Feb 3rd - 7:42 pm
Gates Town Supervisor Mark Assini is already campaigning for New York’s 25th Congressional District. Assini said he’s been going door-to-door, fundraising, and has scheduled his first fundraising event for March 1st.
“We’re going to win and we’re going to win convincingly. That’s what I’m hearing out there and you can take that to the bank,” Assini said.
That’s a bold prediction for a candidate who’s running against Louise Slaughter, one of the longest serving members in Congress. By the way, he lost to her two years ago during a non-presidential election cycle.
But Assini believes he’s earned the right for media and politicos to take him seriously. In 2014, not many people gave Assini much of a chance although he kept saying he had one.
On election night the race was too close to call. After counting absentee ballots, Slaughter claimed victory by less than a thousand votes.
Two years ago Slaughter outspent Assini by about 3-1. According to the most recent Federal Election Commission filings, he has about $12,578 cash on hand.
Assini said he’s not going to tip his hand but people will be surprised when the next filing period comes around. He said he’s clearly outperforming the 2014 fundraising.
One place he doesn’t expect much money to come from is the Republican National Congressional Committee. Assini said he sat down with the RNCC but doesn’t believe the committee will make his district a priority during a presidential year.
The congresswoman, meanwhile, had $784,136 cash on hand at the end of the year. Her campaign said that’s an indicator of how seriously she take takes every election.
As for Assini’s prediction, Slaughter’s campaign rebuked it by pointing to her ability in the past to pull Republican votes, particularly women in the GOP.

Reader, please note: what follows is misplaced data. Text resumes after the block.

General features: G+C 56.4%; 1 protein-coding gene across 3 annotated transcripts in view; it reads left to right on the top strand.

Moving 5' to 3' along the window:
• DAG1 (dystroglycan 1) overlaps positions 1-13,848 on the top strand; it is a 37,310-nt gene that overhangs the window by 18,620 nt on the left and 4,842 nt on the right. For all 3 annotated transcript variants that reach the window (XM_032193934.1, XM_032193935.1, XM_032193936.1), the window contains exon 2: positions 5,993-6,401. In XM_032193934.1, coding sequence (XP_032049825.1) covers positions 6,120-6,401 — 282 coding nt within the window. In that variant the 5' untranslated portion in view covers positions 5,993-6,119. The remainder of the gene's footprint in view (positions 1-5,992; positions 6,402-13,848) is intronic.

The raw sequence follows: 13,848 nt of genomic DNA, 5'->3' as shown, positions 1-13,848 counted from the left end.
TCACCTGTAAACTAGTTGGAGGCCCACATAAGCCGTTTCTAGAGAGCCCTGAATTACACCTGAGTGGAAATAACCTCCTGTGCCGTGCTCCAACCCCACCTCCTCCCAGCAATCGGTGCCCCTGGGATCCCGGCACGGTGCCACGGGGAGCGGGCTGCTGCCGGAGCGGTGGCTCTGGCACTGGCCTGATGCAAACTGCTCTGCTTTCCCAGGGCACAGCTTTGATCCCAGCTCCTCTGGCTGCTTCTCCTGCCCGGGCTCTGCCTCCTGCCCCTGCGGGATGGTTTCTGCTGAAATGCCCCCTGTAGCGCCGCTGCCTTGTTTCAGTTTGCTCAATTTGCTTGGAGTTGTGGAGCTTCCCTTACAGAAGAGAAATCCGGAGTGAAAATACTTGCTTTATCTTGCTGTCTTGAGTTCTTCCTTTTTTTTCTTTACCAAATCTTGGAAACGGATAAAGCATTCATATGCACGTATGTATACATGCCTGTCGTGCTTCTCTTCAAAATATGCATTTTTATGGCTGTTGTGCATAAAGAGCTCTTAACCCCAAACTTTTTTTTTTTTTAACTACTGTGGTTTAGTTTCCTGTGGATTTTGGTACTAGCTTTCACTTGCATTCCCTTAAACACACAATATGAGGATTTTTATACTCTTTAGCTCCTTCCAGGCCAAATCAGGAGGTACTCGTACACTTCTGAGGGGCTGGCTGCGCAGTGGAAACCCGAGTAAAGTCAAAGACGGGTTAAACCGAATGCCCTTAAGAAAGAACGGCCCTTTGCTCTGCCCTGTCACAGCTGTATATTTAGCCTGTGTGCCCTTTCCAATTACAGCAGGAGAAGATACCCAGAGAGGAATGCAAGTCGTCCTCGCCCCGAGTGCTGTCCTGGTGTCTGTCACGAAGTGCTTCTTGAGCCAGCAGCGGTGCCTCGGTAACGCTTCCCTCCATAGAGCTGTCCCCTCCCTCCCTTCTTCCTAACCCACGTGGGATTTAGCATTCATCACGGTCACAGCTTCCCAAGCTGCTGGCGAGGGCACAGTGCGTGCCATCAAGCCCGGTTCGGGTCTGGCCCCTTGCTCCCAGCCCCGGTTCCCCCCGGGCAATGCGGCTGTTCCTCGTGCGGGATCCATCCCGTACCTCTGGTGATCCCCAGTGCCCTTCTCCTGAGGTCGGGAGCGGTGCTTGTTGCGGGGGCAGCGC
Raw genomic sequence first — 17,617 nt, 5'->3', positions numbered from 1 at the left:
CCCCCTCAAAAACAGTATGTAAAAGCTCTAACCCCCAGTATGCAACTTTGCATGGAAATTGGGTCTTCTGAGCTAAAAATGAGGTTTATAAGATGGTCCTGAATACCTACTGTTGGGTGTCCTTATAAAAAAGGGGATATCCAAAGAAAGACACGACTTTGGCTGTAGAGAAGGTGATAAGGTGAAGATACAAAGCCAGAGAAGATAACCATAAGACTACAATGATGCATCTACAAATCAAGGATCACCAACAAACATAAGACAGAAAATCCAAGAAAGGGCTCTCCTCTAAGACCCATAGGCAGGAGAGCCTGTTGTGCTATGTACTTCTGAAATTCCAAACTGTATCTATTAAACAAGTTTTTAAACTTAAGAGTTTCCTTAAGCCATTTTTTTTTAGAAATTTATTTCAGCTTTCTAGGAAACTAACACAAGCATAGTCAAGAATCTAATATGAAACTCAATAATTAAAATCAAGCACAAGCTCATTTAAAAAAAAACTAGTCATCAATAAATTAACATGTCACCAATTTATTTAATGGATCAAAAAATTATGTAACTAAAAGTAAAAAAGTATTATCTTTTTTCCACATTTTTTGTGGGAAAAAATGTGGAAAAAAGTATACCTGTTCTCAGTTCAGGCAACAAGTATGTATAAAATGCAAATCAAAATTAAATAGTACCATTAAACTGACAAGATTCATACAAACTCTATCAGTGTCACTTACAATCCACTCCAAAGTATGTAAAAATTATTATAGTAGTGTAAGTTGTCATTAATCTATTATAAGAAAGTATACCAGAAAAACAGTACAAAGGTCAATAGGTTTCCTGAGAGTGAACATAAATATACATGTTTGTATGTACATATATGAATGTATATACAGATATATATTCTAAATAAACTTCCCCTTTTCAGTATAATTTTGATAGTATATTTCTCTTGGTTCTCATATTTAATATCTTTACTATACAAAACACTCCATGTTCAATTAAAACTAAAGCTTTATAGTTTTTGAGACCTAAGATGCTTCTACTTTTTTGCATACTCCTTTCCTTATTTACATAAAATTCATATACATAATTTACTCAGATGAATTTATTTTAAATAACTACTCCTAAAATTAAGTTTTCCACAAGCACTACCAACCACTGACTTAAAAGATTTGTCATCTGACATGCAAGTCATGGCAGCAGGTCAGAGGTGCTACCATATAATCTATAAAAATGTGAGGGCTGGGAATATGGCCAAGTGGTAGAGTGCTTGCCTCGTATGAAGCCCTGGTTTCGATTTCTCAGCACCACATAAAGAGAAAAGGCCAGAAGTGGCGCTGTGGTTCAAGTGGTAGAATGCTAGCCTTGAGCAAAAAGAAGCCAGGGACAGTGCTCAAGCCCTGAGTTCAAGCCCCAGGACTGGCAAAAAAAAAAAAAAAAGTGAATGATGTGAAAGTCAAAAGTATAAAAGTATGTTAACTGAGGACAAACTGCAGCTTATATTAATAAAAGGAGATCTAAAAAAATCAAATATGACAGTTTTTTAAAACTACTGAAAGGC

Feb 3rd - 12:43 pm
Planned Parenthood of Central and Western New York praised on Wednesday votes by two Republican House members from upstate New York who did not back a measure aimed at restricting access to health centers.
The organization in a statement feted the votes by GOP Reps. Richard Hanna and John Katko, which rejected legislation Planned Parenthood said would have impacted low-income people.
“Congressman Richard Hanna has been a proven leader when it comes to preserving the ability of thousands in New York State to access critical care at Planned Parenthood. We appreciate Congressman John Katko for looking at the facts and rejecting efforts to defund Planned Parenthood,” the group said in a statement. “Both Congressmen Hanna and Katko are standing up for the women, men, and young people who come through Planned Parenthood’s doors every day.”
Hanna is due to retire at the end of the year from his central New York House district that he was first elected to in 2010.
Katko, a freshman lawmaker who represents the Syracuse area, is facing a potential challenge from several Democrats, including a former aide to U.S. Sen. Kirsten Gillibrand Colleen Deacon, Steve Williams and Eric Kingson.
Jan 25th - 4:32 pm
Carl Paladino didn’t waste a chance to take a dig at one of his potential competitors, if he’s serious about another run for Governor in 2018.
“I’m always in campaign season. I’m the same way now that I’ll be two years from now when we’re actually running,” Paladino said.
On Bill Samuels Effective Radio show Sunday Paladino accused Rep. Chris Gibson, R-Rockville Center, of having “Washinton-itis.” He elaborated Monday saying he’s been disappointed with how Gibson has voted, particularly on budget bills.
“I told him privately that I was very upset with what he had done. I wrote him a note and I told him that,” he said.
Gibson’s office declined to comment on the criticism. Paladino said he’s not done speaking his mind about the congressman and he encouraged him to return the favor.
“Collision courses are good in government, okay. We should have a lot more of them. They should stop trying to dance together and start being adversaries as to properly vet out what they’re doing,” Paladino said.